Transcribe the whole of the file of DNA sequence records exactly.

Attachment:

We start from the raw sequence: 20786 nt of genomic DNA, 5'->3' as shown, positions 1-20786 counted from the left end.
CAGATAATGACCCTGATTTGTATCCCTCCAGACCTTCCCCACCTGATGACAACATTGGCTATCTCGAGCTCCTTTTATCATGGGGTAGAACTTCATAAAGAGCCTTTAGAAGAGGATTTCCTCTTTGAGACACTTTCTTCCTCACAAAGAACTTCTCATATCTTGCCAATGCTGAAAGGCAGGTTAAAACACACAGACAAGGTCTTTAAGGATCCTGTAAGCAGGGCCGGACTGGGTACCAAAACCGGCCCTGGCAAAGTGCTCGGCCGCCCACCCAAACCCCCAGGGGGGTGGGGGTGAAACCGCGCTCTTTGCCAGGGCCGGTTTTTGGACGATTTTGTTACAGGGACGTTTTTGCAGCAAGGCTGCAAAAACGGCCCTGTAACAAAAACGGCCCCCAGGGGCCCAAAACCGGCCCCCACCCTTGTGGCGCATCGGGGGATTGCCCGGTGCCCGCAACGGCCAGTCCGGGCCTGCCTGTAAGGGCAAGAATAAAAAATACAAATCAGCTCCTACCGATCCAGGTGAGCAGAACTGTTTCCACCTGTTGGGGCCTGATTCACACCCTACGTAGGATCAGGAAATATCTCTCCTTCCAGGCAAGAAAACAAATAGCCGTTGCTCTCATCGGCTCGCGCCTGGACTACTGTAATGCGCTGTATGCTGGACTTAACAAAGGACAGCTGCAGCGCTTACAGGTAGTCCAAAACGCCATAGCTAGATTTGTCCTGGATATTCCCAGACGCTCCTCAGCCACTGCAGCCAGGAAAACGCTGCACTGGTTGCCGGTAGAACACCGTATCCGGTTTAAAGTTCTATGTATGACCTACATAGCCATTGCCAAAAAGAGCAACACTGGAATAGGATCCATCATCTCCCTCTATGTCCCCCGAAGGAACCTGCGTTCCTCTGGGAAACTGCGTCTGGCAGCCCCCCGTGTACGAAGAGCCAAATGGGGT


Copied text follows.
We start from the raw sequence: 20786 nt of genomic DNA, 5'->3' as shown, positions 1-20786 counted from the left end.
CAGATAATGACCCTGATTTGTATCCCTCCAGACCTTCCCCACCTGATGACAACATTGGCTATCTCGAGCTCCTTTTATCATGGGGTAGAACTTCATAAAGAGCCTTTAGAAGAGGATTTCCTCTTTGAGACACTTTCTTCCTCACAAAGAACTTCTCATATCTTGCCAATGCTGAAAGGCAGGTTAAAACACACAGACAAGGTCTTTAAGGATCCTGTAAGCAGGGCCGGACTGGGTACCAAAACCGGCCCTGGCAAAGTGCTCGGCCGCCCACCCAAACCCCCAGGGGGGTGGGGGTGAAACCGCGCTCTTTGCCAGGGCCGGTTTTTGGACGATTTTGTTACAGGGACGTTTTTGCAGCAAGGCTGCAAAAACGGCCCTGTAACAAAAACGGCCCCCAGGGGCCCAAAACCGGCCCCCACCCTTGTGGCGCATCGGGGGATTGCCCGGTGCCCGCAACGGCCAGTCCGGGCCTGCCTGTAAGGGCAAGAATAAAAAATACAAATCAGCTCCTACCGATCCAGGTGAGCAGAACTGTTTCCACCTGTTGGGGCCTGATTCACACCCTACGTAGGATCAGGAAATATCTCTCCTTCCAGGCAAGAAAACAAATAGCCGTTGCTCTCATCGGCTCGCGCCTGGACTACTGTAATGCGCTGTATGCTGGACTTAACAAAGGACAGCTGCAGCGCTTACAGGTAGTCCAAAACGCCATAGCTAGATTTGTCCTGGATATTCCCAGACGCTCCTCAGCCACTGCAGCCAGGAAAACGCTGCACTGGTTGCCGGTAGAACACCGTATCCGGTTTAAAGTTCTATGTATGACCTACATAGCCATTGCCAAAAAGAGCAACACTGGAATAGGATCCATCATCTCCCTCTATGTCCCCCGAAGGAACCTGCGTTCCTCTGGGAAACTGCGTCTGGCAGCCCCCCGTGTACGAAGAGCCAAATGGGGT